THE Archbishop of Canterbury has said that the United States wields its power in a way that is worse than Britain during its imperial heyday.
Rowan Williams claimed that America’s attempt to intervene overseas by “clearing the decks” with a “quick burst of violent action” had led to “the worst of all worlds”.
In a wide-ranging interview with a British Muslim magazine, the Anglican leader linked criticism of the United States to one of his most pessimistic declarations about the state of western civilisation.
He said the crisis was caused not just by America’s actions but also by its misguided sense of its own mission. He poured scorn on the “chosen nation myth of America, meaning that what happens in America is very much at the heart of God’s purpose for humanity”.
Williams went beyond his previous critique of the conduct of the war on terror, saying the United States had lost the moral high ground since September 11. He urged it to launch a “generous and intelligent programme of aid directed to the societies that have been ravaged; a check on the economic exploitation of defeated territories; a demilitarisation of their presence”.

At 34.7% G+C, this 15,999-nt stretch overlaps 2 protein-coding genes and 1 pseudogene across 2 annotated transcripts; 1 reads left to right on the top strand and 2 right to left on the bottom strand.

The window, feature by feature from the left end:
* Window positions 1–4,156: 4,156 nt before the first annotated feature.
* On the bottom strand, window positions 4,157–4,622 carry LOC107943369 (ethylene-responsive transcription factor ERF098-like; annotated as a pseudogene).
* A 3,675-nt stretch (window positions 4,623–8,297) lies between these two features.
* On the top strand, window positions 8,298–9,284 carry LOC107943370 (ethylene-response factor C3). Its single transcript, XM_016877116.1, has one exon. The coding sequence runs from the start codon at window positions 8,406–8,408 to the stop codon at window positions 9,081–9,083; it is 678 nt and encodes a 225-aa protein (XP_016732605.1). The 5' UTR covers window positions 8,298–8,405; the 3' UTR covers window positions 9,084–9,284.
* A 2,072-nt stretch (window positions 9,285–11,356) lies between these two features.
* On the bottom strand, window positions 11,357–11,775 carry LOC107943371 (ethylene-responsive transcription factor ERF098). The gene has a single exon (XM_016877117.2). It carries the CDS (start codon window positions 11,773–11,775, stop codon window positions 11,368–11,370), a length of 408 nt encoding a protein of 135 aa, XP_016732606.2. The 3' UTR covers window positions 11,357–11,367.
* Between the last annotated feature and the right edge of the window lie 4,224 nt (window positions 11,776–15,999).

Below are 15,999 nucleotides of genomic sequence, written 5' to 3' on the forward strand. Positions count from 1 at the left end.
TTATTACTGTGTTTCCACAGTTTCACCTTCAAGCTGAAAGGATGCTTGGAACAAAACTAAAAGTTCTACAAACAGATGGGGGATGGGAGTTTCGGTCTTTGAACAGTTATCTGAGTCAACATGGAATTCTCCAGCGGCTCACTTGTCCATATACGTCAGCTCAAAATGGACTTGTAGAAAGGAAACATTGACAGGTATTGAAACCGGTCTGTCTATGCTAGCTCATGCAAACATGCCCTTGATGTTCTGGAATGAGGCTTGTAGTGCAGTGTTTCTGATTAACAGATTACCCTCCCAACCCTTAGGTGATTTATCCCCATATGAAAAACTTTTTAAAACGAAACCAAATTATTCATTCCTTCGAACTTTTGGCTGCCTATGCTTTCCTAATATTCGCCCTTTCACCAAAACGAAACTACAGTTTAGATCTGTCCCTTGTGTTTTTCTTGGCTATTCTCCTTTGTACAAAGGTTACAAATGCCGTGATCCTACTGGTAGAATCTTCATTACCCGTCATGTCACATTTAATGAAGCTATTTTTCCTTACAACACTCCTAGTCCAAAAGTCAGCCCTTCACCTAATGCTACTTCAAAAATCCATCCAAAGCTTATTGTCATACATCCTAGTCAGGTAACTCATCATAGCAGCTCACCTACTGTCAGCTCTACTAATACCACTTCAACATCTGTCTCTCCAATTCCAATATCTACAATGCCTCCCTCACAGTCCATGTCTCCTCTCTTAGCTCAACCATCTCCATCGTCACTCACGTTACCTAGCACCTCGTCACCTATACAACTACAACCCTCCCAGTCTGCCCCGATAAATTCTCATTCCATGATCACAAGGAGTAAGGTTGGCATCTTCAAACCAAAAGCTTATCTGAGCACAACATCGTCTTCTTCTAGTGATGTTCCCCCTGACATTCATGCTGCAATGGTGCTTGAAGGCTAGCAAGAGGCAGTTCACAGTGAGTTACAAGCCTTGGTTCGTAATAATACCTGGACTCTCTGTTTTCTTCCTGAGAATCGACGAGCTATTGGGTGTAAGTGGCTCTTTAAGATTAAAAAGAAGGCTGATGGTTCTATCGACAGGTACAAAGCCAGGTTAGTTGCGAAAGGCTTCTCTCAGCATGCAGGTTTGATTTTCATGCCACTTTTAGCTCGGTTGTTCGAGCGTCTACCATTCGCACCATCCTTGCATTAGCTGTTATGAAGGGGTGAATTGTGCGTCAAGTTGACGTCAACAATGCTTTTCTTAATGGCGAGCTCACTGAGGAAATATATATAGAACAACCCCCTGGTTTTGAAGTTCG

He went on to suggest that the West was fundamentally adrift: “Our modern western definition of humanity is clearly not working very well. There is something about western modernity which really does eat away at the soul.”
Williams suggested American leadership had broken down: “We have only one global hegemonic power. It is not accumulating territory: it is trying to accumulate influence and control. That’s not working.”
He contrasted it unfavourably with how the British Empire governed India. “It is one thing to take over a territory and then pour energy and resources into administering it and normalising it. Rightly or wrongly, that’s what the British Empire did — in India, for example.
“It is another thing to go in on the assumption that a quick burst of violent action will somehow clear the decks and that you can move on and other people will put it back together — Iraq, for example.”
In the interview in Emel, a Muslim lifestyle magazine, Williams makes only mild criticisms of the Islamic world. He said the Muslim world must acknowledge that its “political solutions were not the most impressive”.
He commends the Muslim practice of praying five times a day, which he says allows the remembrance of God to be “built in deeply in their daily rhythm”.